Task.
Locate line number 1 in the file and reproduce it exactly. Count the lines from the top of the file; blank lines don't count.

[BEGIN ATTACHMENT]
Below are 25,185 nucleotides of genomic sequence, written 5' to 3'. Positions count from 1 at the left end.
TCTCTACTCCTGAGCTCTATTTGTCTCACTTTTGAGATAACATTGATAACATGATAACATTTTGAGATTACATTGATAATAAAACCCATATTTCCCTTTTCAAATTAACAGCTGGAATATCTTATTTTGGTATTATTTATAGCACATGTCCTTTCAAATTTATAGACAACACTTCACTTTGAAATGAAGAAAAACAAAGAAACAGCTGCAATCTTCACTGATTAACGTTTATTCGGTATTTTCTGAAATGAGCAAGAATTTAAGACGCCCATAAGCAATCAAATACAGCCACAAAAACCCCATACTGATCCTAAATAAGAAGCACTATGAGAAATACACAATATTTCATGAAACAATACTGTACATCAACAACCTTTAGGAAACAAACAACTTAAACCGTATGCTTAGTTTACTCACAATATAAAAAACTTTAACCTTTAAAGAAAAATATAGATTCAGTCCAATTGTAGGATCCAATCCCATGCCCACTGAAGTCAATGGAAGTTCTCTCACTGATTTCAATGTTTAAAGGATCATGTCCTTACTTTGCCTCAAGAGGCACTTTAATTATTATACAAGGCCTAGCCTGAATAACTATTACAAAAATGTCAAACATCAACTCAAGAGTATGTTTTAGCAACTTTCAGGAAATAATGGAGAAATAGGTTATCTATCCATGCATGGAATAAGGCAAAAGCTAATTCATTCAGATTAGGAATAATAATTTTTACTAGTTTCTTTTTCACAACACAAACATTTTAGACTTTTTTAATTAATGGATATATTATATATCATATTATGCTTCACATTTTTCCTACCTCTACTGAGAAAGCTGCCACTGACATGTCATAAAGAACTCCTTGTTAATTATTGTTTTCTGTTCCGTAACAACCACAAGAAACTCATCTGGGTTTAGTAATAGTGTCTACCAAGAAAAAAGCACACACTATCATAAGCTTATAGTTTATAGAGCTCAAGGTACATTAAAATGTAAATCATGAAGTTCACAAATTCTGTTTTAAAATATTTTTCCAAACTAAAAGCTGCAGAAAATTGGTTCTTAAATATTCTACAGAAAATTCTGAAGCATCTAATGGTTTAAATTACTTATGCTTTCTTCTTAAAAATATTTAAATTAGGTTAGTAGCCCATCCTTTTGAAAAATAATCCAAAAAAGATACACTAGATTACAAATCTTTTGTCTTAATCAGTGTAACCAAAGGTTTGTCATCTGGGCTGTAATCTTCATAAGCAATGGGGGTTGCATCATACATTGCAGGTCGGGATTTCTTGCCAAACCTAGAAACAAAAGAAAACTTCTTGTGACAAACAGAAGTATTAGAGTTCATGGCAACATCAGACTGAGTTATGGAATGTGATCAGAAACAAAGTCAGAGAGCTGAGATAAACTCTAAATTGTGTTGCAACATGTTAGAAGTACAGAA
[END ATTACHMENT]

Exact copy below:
Below are 25,185 nucleotides of genomic sequence, written 5' to 3'. Positions count from 1 at the left end.